The Kenya Plant Health Inspectorate Service this week trained over 65 fruit and vegetable exporters on international market requirements for food safety on exports to the European Union at a time when EU have dictated strict standards for products imported from other countries.
The EU has placed Kenya on the radar as one of the countries with 10 per cent increased Maximum Residual Levels (MRLs), which are the set legal levels of concentration of pesticide residues in or on food.
“We urge producers and exporters of fresh produce such as French beans, avocados, flowers and passion fruits to strictly adhere to pesticide application as recommended by the Pest Control Products Board by using the right procedures to reduce the number of interceptions,” said Dr. Esther Kimani, KEPHIS Managing Director.
The training focused on the current compliance requirements by the European market.
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Food safety is of major concern by consumers due to rising cases of lifestyle diseases such as cancer where more than 40,000 new ccses reported each year in Kenya with an estimated 27000 deaths.
Trainees were therefore, urged to implement systemic food safety practices so as to comply before and during supply with both the local and export market requirements. They are also required to maintain quality, good hygiene and sanitation in the production, storage, processing and packaging of food as hazards such as biological, chemical and physical can be present.
In this, food exported to the EU market must meet the legislation on food labeling. Cartons of fruits or vegetables must mention the name and address of the packer and dispatchers, the country of origin, the name of the produce, the class and size and lot number for traceability.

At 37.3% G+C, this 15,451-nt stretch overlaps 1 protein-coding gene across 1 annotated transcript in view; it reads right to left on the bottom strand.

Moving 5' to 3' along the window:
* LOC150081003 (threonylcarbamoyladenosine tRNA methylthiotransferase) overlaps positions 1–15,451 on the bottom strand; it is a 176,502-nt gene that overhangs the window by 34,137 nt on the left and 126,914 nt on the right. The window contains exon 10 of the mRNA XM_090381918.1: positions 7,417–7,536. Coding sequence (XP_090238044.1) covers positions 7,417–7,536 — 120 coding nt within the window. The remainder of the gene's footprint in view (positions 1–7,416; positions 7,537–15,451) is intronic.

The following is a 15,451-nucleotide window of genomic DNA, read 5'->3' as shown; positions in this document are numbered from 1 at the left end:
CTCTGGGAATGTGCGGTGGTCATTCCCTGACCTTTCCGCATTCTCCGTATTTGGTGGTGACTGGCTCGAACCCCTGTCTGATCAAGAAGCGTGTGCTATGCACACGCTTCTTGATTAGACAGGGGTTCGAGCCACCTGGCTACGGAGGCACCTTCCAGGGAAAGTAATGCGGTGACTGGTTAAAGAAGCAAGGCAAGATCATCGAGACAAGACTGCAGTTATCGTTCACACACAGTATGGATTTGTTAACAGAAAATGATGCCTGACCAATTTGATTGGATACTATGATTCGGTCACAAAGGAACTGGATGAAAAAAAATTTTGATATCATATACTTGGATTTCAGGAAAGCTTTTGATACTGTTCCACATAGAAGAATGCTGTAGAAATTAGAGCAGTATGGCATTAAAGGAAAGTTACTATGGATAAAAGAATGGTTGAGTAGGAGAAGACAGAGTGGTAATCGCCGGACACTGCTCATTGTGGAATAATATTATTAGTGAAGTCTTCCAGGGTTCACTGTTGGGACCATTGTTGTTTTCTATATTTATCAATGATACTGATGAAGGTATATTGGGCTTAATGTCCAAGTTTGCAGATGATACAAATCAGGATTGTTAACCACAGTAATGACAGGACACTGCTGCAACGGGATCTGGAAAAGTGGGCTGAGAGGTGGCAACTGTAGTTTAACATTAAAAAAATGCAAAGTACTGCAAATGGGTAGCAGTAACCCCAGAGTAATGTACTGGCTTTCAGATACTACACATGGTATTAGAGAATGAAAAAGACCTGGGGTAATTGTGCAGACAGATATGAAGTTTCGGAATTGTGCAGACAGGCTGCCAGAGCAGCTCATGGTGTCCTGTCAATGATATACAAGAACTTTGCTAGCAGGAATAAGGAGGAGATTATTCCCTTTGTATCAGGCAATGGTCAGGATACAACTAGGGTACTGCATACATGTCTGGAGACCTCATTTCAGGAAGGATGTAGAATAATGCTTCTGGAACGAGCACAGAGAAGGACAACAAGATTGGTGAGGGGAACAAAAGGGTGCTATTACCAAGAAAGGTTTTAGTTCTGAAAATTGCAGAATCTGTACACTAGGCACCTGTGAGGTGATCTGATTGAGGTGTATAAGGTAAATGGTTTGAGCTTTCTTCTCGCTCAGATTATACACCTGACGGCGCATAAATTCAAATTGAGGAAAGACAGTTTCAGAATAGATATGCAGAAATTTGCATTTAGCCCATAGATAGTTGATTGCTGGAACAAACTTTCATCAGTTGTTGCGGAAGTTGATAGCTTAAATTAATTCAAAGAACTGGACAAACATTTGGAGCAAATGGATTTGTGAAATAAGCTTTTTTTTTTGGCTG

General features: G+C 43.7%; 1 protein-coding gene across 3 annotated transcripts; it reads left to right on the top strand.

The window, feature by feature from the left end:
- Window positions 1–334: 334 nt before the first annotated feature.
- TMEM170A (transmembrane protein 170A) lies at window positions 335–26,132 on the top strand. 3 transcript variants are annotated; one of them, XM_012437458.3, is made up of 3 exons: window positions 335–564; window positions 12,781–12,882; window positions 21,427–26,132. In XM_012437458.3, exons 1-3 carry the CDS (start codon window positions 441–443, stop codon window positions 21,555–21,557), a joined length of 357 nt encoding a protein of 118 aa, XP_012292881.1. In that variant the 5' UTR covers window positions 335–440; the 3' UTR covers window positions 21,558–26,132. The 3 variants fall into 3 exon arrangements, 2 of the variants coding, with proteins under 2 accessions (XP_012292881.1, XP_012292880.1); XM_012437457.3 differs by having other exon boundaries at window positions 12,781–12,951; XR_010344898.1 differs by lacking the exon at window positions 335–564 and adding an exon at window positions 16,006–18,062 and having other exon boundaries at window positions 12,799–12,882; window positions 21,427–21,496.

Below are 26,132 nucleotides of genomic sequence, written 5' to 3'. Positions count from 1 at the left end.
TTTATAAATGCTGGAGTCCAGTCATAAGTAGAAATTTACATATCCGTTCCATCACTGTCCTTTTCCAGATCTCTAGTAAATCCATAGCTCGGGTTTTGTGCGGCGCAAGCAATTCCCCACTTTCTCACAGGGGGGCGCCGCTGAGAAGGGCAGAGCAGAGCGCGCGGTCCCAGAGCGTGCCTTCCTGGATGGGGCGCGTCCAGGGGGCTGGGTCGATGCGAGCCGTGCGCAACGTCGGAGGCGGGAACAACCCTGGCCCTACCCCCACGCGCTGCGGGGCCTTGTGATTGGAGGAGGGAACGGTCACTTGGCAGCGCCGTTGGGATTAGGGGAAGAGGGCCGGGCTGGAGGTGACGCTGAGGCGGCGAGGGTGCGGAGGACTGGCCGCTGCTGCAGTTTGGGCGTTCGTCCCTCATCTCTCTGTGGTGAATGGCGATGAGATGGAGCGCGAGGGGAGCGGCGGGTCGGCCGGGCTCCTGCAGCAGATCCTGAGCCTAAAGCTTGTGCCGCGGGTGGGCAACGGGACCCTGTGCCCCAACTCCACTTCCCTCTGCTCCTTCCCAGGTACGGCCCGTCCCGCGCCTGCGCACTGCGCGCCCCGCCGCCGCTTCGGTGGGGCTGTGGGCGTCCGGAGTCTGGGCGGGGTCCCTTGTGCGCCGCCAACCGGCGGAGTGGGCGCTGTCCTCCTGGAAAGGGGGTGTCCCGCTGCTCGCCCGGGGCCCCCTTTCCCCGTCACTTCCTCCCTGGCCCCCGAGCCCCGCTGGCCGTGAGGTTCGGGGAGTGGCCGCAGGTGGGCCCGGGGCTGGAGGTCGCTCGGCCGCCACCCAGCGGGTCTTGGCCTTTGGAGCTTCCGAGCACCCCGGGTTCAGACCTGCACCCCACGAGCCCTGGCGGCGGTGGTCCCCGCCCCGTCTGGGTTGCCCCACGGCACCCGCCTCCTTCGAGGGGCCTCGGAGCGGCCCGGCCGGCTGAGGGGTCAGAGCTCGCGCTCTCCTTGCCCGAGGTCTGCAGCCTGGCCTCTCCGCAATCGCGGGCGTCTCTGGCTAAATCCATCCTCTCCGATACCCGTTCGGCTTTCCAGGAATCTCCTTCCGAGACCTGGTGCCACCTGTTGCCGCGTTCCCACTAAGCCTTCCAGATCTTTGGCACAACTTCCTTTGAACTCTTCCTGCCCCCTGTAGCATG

As for plant health, the EU has set limits for contaminants such as nitrate in spinach and lettuce. The contaminants may have been added to the food accidentally during the packaging process and might destroy the quality of the produce. Exporters also have to check for presence of lead and mercury in fruits such as avocados.
Foods to the EU are also subjected to official controls. This includes documentary checks, identity checks, and physical checks.
On documentary checks, the exporter has to proof of origin of his produce with a bill of lading, phytosanitary certificate, packing list and custom documentation. The checks are done at the point of entry into the EU.
Apples, citrus fruits, kiwi fruit, lettuce, tomatoes, sweet pepper, pears and table grape exporters must accompany the produce with a certificate of conformity for each consignment.
Imports of products intended for processing are not subject to compliance with the EU marketing standards. However, these must be clearly marked by the pack with the words “intended for processing”
Most EU buyers (for example traders, food processors, retailers) require the implementation of a food safety management system based on Hazard Analysis and Critical Control Point (HACCP).
The most commonly requested food safety certification scheme, essential for exporting fresh produce to Europe, is GLOBALG.A.P. This is a pre-farm-gate standard that covers the whole agricultural production process, from before the plant is in the ground to the non-processed product (processing not covered). GLOBALG.A.P. has become a minimum standard for most European supermarkets.